There’s also not one but three 16x PCI-E slots that support three-way CrossFire, although the third slot is limited to 4x speed. Sensibly, there’s also a large gap between the two top 16x PCI-E slots for airflow, plus a single PCI slot and trio of 1x PCI-E slots, one of which sits above the main 16x slot so it should always be accessible. That said, if you’re building a system with two or more graphics cards, you’re unlikely to do it with an API) system.Of course, you can also pair AMD’s APUs with discrete graphics cards in dual graphics mode, using the on-board CPU and discrete CPU together. However, the fastest model that’s compatible with this feature is the R7 250X, so sadly you can’t pair an A10-7870K with an R9 270X for a free performance boost.The PCB is peppered with useful tools and features too, such as five fan headers, power, reset and clear-CMOS buttons as well as an LED POST code display. The larger PCB has also enabled MSI to beef up the on-board audio, with an isolated area of the PCB dedicated to the audio processor, and a headphone amplifier thrown in too. This setup partners with the included Creative Sound Blaster Cinema software, which adds features with which owners of Creative sound cards will be familiar, such as Creative’s Crystalizer and Smart Volume.There are eight SATA 6Gbps ports too – more than you’ll find on any AMD mini-ITX motherboard, although there are no other SATA or PCI-E storage options. The SATA ports are all mounted parallel to the PCB, though, for easier cable routing and the layout in general is excellent. There’s plenty of room around the CPU socket, despite the large heatsinks, and MSI has made the most of the extra PCB real estate compared with a similarly priced Intel Z97 motherboard.There’s no on-board Wi-Fi, but you do get Killer E2205 Gigabit Ethernet. The rear panel also has the full array of video outputs, so if you’re planning on using an APU now to save money, but plan to drop in a discrete GPU at later, the A88X-G45 Gaming should work with any monitor. The DVI port will work with 2,560 x 1,600 monitors and while any APU-based system would struggle at 4K in games, the Display Port output can certainly handle a 4K monitor.There are plenty of USB 3 ports available too. The rear I/O panel offers two ports via the A88X chipset, with a further two via a motherboard header, while a separate VIA VL805 controller ads a further four ports to the rear I/O panel. The USB 3 header is perhaps the only poorly placed object on the PCB; mounted at the bottom of the motherboard, it isn’t ideally placed if your case’s front panel cables are routed from the top.Whether your APU is overclocked or not, MSI’s EFI is excellent and is very similar to the EFI systems on its Intel motherboards. It’s easy to set the memory frequency correctly (crucial on an APU system), and its visual fan control suite provides a welcome flash of colour too.Using AMD’s new A10-7870K, the A88X-G45 produced a total system score of 58,106, with the system drawing 128W under full load from the wall and 38W at idle. We then set about overclocking the APU, which proved to be easier overall than with the Gigabyte F2A88XN-WiFi we used in this month’s APU feature – the A88X-G45 Gaming happily pushed our APU to 4.6GHz with no additional vcore required. Beyond this frequency, the temperature quickly made the chip throttle.However, overclocking the on-board Radeon GPU wasn’t quite so easy. The Gigabyte board enables you to alter the CPU frequency in 1MHz steps, but the A88X-G45 Gaming only lets you increase the CPU clock in increments, usually between 20 and 40MHz. This system wasn’t ideal for fine tuning, and we had to settle for a GPU clock of 918MHz, which is only one step up from the default 867MHz frequency, as the next increment of 975MHz proved too far.Even so, this overclock resulted in some welcome performance increases of nearly 3,000 points in the image editing test, close to 19,000 extra points in the video encoding test and nearly 9,000 points in the multi-tasking test, with the system score rising from 58,106 to 65,894. This did have the result of increasing power consumption to 180W under load, although at idle, the difference between stock and overclocked was just 2W.We’re still in two minds as to whether an ATX-sized Socket FM2+ motherboard is a worthwhile investment. After all, if you intend to use more than one discrete graphics card, Intel’s Core i5 and i7 Devil’s Canyon chips provide a much more powerful foundation and, unlike a Pentium G3258 system, you can’t upgrade the CPU in an FM2+ system to one from a more powerful family later.There’s a case for using the Socket FM2+ platform as a super-cheap entry into the PC gaming market, though, and the A88X-G45 Gaming offers plenty of upgrade potential from CrossFire to discrete sound cards and even PCI-E storage using the ample on-board slots. It might have niche appeal and inflexible integrated GPU overclocking, but the A88X-G45 Gaming ticks all the other boxes. ANTONY LEATHERThere’s a small but definite niche market for large AMD Socket FM2+ motherboards, and the A88X-G45 Gaming is a well-designed board that fits this niche well.Memory support 4 slots: max 16 GB DDR3 (up to 2400MHz)Expansion slots 3 x 16x PCI-E 3, 3 x 1x PCI-E, 1xPCISound Realtek ALC1150 8-channelNetworking Killer E2205 Gigabit LANOverclocking Base clock 90-129MHz, CPU multiplier 8-63x; max voltages, CPU +0.5V, RAM 1.8VPorts 8 x SATA 6Gbps (A88X), 8 x USB 2, 8 x USB 3, 1 x LAN, 6 x surround audio out line in, mic, optical S/PDIF out, 1 x HDMI, 1 x DisplayPort, 1 x DVI, 1 x VGA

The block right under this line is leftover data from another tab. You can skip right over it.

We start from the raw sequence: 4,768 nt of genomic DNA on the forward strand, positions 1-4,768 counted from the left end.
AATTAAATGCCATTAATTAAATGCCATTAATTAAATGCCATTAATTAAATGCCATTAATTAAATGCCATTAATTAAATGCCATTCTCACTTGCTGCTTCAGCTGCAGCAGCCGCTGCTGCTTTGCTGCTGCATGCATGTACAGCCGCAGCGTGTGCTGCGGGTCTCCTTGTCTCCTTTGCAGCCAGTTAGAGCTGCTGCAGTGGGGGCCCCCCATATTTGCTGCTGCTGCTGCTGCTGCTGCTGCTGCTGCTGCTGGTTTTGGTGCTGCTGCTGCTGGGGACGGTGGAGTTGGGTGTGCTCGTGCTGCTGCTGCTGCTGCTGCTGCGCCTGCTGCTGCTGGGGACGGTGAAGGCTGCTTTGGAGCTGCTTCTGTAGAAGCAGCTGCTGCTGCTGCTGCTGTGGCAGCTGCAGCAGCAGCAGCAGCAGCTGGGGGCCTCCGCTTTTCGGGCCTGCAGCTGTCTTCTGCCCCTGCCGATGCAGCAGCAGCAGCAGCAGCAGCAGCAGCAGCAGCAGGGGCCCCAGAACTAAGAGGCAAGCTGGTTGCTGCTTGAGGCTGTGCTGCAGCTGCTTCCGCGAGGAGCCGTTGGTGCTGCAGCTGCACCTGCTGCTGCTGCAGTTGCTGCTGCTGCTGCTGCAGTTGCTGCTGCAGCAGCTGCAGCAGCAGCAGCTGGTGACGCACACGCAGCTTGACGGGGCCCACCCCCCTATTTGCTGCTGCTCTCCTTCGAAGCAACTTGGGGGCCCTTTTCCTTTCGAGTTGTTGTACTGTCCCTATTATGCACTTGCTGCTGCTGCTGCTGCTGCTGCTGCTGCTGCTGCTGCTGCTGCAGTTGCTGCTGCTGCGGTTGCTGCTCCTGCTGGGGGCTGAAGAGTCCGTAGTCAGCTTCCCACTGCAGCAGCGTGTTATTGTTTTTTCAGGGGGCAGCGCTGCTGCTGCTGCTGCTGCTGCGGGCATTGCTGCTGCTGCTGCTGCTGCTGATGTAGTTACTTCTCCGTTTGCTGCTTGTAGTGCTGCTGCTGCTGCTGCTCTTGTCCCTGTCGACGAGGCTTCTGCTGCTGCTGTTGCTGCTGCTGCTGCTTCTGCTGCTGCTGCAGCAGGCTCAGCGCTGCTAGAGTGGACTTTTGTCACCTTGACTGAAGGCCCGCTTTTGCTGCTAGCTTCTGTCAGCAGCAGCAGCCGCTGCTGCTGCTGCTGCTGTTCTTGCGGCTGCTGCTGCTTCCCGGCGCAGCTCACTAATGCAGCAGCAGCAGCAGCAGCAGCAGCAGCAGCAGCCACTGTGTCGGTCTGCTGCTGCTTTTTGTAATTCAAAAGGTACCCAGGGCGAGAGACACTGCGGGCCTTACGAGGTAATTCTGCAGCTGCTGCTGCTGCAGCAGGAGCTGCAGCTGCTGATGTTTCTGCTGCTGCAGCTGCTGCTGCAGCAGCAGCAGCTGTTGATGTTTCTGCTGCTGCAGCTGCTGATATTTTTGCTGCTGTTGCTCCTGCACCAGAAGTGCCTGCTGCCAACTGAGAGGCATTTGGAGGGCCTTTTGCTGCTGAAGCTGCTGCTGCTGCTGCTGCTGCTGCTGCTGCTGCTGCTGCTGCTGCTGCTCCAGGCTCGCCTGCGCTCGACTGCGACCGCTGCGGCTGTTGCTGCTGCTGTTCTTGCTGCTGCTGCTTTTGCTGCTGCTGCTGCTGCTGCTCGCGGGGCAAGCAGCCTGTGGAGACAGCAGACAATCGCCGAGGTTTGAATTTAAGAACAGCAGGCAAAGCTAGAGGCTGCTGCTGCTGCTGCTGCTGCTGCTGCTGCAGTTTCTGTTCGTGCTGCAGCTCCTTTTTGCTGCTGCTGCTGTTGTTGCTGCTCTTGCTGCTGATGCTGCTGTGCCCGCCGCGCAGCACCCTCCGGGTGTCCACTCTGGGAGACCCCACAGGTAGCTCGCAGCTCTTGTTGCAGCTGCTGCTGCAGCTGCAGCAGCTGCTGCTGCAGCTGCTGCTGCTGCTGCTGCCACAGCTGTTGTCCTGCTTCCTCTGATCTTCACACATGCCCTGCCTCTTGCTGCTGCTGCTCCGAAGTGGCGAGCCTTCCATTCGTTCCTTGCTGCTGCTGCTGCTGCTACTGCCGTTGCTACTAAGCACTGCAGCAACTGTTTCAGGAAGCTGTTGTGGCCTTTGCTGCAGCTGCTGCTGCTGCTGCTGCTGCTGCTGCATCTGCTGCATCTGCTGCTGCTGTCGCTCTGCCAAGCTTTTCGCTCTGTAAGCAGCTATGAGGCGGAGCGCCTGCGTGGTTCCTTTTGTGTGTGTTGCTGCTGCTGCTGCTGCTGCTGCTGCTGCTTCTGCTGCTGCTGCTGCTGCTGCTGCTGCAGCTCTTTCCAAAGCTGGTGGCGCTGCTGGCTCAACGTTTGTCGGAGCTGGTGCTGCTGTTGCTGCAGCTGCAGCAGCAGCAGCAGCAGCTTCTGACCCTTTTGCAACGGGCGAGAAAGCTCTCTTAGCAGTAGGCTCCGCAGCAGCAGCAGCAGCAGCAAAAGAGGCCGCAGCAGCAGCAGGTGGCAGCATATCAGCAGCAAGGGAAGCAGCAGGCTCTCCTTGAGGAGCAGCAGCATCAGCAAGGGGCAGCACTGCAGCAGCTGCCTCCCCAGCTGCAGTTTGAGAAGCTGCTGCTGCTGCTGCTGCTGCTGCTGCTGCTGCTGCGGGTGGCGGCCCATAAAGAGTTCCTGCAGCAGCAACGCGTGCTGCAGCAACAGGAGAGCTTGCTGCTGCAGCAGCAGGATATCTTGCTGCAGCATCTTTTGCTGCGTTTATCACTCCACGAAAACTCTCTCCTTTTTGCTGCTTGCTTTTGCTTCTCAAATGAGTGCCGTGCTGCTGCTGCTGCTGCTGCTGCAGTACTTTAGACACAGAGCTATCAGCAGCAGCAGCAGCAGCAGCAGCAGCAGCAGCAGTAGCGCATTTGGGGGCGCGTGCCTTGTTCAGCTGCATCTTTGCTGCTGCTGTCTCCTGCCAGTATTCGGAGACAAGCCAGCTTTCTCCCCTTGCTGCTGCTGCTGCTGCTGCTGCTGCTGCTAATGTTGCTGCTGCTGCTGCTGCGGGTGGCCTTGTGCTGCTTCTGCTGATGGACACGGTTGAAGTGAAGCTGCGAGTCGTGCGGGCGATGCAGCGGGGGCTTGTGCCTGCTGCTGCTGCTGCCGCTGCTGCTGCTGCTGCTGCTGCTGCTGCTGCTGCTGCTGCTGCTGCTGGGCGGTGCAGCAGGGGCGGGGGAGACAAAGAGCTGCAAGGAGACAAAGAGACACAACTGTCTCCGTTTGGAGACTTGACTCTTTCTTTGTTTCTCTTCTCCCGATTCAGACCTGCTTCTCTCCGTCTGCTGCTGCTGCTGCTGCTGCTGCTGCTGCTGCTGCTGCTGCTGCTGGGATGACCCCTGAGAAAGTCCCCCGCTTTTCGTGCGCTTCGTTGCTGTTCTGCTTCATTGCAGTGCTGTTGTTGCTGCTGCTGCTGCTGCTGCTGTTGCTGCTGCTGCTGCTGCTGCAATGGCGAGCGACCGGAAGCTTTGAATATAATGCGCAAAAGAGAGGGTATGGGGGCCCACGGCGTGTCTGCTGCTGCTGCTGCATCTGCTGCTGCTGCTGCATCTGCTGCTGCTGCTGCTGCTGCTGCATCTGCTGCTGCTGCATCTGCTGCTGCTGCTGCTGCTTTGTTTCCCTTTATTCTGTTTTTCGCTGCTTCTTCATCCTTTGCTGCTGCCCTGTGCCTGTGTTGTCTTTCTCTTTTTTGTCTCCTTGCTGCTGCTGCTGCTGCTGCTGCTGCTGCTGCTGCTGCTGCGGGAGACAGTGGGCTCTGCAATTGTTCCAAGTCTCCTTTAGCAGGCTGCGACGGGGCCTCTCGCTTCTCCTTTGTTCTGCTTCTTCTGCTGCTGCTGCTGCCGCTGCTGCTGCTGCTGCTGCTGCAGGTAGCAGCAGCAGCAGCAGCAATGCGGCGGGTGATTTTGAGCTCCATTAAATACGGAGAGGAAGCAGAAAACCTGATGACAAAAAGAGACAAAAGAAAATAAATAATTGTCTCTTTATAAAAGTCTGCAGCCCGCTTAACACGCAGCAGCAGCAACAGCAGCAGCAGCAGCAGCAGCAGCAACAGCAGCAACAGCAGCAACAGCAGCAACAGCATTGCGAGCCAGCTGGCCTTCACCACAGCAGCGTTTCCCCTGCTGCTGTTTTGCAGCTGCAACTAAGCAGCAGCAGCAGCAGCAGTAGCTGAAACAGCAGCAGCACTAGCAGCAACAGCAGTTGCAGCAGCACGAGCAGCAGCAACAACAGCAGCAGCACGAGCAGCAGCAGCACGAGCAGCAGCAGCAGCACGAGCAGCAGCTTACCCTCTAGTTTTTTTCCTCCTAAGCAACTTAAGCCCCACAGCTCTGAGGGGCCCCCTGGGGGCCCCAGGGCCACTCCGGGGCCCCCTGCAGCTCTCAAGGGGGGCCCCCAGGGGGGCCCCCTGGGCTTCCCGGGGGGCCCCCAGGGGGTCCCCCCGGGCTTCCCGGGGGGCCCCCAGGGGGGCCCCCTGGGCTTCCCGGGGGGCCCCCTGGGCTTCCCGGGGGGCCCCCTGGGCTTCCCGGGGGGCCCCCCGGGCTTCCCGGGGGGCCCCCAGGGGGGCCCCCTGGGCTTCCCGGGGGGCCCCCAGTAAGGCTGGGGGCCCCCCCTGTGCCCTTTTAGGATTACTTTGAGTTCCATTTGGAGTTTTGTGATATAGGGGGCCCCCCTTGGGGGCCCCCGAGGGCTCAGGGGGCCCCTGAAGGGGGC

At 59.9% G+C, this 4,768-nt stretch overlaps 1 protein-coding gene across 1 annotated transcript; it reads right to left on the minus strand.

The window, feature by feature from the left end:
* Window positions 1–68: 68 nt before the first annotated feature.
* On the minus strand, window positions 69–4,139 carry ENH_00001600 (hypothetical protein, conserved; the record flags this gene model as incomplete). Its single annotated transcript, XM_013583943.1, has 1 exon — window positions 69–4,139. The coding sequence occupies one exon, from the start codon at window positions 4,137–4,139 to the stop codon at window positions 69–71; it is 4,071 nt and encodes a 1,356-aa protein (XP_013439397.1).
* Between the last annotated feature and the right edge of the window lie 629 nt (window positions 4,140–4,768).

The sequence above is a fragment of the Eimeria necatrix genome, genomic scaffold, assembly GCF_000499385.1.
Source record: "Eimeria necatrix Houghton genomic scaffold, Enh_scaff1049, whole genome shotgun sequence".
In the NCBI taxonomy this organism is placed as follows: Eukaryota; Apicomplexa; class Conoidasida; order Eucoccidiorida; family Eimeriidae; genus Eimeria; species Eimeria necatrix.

Antony Leather

Antony Leather

I’m a technology journalist with a 25 year-long interest in computer hardware, gadgets and technology. I cover the latest news and rumors about companies such as Intel, AMD and Nvidia and cover major hardware launches, including my own benchmarks in the latest games and content creation software.